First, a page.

The best way I've learned to manage the situation, isn't the easiest way by any means. What I tend to do is intentionally desensitize myself to things that provoke my anxieties. Thinking in depth about and visualizing a scenario that caused me to pass out or have a panic attack, tends to provoke the same feelings. If you pass out or become dizzy at the thought, but go right back thinking about it, eventually it is as though the body gives up and acts like it isn't a threat anymore, or at least as bad. Then you can start broader associations until they provoke less to no response. Takes awhile, but it does help greatly.


You did mention that the problem had seemed to lessen, then returned with vigor in different forms. For myself, this is identical to the problem I had. It comes and goes in waves. One time I may pass out, another it may be the form of a panic attack from stress, but its expression never seems to be constant other than causing discomfort one way or another.


After explaining this to my doctor, my blood sugar was suspect due to the oddball panic attacks and other classic symptoms. It was tested (finger pr ick test) as I was coming around after passing out once and needless to say it had bottomed out. Part of the problem ended up being that my blood sugar was affected by adrenaline and diet. When adrenaline was released due to stress or seeing something sickening, my sugar went down with that knocking me out instead of the sight or environment itself. Then those times when I had consumed more sugar, the panic attacks and sickening feelings were intensified with even the most minor happenings. Once my diet was changed to a high protein, low sugar situation, the changes were tremendous and made life a lot easier. Now, I usually tote a peppermint around for panic attacks (gradually get sugar in and reduces the chance of a massive drop/induce fainting), and a high protein item if I do pass out and the sugar is low. I don't quite recall now what it was, but there is a correlation between high protein snacks and stabilizing one's blood sugar.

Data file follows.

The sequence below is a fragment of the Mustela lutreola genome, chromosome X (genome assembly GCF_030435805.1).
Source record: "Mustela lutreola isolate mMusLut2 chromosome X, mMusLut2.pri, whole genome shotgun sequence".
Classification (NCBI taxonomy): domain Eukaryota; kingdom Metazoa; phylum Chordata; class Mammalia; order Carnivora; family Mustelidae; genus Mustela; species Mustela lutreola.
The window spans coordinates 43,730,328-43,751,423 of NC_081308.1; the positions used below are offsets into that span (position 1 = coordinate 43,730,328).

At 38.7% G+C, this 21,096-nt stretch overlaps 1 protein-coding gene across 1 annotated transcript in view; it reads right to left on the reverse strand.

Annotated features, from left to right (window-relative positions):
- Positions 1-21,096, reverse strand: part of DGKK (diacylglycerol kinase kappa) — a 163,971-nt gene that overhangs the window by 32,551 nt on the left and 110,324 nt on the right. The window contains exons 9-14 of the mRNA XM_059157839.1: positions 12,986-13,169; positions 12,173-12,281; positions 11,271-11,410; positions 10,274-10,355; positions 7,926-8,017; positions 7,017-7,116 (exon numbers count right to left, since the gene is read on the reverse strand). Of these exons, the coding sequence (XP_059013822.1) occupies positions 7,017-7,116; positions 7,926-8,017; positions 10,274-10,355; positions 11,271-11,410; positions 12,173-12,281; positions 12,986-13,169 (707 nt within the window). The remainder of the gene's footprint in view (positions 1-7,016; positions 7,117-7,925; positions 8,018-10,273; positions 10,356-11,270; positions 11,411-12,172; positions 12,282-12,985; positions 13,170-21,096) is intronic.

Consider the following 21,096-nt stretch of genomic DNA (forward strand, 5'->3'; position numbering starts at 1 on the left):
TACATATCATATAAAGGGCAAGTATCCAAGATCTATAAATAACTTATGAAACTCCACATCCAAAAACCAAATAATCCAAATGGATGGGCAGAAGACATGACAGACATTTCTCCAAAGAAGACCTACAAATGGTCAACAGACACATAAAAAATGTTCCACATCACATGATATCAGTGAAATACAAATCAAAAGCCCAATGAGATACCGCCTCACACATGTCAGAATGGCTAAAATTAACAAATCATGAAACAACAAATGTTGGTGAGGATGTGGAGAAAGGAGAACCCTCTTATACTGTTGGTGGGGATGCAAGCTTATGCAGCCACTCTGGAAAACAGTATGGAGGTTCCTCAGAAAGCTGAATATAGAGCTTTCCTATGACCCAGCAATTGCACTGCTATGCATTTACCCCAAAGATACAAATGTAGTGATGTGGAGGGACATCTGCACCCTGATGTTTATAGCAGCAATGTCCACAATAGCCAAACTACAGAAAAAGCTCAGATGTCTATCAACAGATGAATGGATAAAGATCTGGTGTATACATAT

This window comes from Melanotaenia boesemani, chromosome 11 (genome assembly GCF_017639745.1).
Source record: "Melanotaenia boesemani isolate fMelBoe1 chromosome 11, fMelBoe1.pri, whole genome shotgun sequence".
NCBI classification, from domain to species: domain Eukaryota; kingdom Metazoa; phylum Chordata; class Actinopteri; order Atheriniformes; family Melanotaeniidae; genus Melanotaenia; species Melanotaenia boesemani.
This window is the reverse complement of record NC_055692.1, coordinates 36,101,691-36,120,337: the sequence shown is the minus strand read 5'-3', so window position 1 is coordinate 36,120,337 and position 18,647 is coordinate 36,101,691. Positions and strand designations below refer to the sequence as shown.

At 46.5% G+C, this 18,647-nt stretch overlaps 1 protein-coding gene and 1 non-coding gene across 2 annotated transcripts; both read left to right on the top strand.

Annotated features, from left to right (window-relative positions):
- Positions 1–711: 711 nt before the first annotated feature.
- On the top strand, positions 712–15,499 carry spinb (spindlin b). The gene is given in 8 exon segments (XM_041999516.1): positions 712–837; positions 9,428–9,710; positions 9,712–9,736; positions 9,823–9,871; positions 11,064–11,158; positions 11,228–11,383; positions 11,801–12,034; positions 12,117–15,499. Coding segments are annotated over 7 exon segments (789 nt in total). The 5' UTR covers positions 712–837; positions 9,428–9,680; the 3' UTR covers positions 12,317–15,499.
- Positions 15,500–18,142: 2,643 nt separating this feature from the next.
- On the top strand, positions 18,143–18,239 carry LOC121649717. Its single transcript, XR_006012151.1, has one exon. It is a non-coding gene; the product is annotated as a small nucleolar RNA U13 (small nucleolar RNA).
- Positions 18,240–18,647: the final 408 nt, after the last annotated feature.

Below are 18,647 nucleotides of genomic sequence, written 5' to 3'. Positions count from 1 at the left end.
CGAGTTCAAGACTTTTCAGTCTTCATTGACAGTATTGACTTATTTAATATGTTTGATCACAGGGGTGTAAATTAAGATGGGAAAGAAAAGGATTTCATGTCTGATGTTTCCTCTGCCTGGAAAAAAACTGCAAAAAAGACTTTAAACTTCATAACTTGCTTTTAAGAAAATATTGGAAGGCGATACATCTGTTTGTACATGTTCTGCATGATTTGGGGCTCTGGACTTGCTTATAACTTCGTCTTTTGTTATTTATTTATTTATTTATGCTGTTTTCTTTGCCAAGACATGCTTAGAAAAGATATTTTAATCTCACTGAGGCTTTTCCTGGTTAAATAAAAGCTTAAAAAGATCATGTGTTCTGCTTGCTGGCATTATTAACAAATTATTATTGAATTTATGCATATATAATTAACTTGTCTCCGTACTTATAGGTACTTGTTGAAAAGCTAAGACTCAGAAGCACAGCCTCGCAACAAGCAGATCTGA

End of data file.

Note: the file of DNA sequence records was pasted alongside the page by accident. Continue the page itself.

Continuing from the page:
As for herbs and smelling salts, depending where you live, you might check out a health store or herbalist. I've heard that St. John's Wort can help panic attacks, but I myself have never tried it, so I can't attest to its benefits or lack there of. Where I'm located, we have a natural foods store that specializes in a wide selection of herbs, and each has its distinct purpose labeled along with dose information, and the owners are knowledgeable about their uses. Perhaps researching, calling, or stopping by such stores might be worth the time.


For smelling salts, they do work if they're used here and there. I know when I get bloodwork done, I'll request smelling salts if I start feeling off and it has worked to keep me conscious every time. To my understanding, one can potentially "overdose" on smelling salts and cause injury due to the ammonium content, so they're not recommended for heavy, regular use.